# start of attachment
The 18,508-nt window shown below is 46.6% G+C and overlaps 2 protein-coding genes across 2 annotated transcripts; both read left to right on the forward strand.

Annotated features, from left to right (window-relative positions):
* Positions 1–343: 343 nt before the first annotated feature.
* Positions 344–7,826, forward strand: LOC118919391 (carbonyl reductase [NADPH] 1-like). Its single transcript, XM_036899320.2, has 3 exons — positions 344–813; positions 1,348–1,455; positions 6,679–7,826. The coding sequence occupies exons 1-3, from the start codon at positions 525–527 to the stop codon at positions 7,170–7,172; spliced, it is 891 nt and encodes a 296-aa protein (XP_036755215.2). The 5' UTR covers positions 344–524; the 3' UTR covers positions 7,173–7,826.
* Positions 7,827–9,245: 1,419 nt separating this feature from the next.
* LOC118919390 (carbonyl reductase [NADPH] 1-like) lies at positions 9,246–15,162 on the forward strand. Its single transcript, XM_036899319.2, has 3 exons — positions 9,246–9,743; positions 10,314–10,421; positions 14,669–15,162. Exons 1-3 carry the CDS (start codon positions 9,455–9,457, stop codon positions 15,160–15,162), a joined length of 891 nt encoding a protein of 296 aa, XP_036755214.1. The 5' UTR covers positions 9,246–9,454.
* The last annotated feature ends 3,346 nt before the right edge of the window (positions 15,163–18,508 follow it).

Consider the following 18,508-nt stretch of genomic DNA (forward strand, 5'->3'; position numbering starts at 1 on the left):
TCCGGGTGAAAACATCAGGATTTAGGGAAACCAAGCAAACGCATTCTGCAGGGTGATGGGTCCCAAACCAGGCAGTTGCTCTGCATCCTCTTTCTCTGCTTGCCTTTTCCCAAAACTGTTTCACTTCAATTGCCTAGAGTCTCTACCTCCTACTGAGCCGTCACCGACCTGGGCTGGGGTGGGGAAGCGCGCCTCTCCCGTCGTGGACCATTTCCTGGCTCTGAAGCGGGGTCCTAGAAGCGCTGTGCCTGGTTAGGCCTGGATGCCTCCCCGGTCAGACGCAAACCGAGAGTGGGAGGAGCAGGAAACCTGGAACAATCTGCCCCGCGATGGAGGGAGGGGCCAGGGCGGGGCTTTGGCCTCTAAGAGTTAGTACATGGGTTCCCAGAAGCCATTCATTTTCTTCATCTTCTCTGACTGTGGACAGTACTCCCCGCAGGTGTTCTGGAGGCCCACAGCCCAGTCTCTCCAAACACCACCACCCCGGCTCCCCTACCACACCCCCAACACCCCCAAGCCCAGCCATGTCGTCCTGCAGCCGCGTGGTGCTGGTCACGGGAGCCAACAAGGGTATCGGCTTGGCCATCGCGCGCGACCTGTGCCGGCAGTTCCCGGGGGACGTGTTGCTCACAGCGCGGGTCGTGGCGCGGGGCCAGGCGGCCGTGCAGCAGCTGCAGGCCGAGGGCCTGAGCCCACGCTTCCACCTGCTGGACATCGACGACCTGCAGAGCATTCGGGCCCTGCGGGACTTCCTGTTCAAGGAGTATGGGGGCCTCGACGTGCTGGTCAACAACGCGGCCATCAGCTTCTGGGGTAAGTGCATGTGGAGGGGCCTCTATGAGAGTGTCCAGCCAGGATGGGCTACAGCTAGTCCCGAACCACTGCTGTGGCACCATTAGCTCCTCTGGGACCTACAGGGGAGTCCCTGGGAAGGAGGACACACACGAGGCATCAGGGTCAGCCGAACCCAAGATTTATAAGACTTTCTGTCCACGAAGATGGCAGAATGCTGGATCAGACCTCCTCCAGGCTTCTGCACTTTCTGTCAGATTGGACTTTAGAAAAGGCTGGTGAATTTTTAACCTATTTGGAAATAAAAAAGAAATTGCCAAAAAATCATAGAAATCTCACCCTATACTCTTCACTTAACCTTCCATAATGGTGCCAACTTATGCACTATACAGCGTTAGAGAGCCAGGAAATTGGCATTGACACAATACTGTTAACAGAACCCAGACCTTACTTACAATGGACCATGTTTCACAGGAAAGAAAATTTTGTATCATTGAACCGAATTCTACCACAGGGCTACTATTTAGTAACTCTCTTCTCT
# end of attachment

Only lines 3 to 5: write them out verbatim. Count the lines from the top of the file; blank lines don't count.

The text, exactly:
* Positions 1–343: 343 nt before the first annotated feature.
* Positions 344–7,826, forward strand: LOC118919391 (carbonyl reductase [NADPH] 1-like). Its single transcript, XM_036899320.2, has 3 exons — positions 344–813; positions 1,348–1,455; positions 6,679–7,826. The coding sequence occupies exons 1-3, from the start codon at positions 525–527 to the stop codon at positions 7,170–7,172; spliced, it is 891 nt and encodes a 296-aa protein (XP_036755215.2). The 5' UTR covers positions 344–524; the 3' UTR covers positions 7,173–7,826.
* Positions 7,827–9,245: 1,419 nt separating this feature from the next.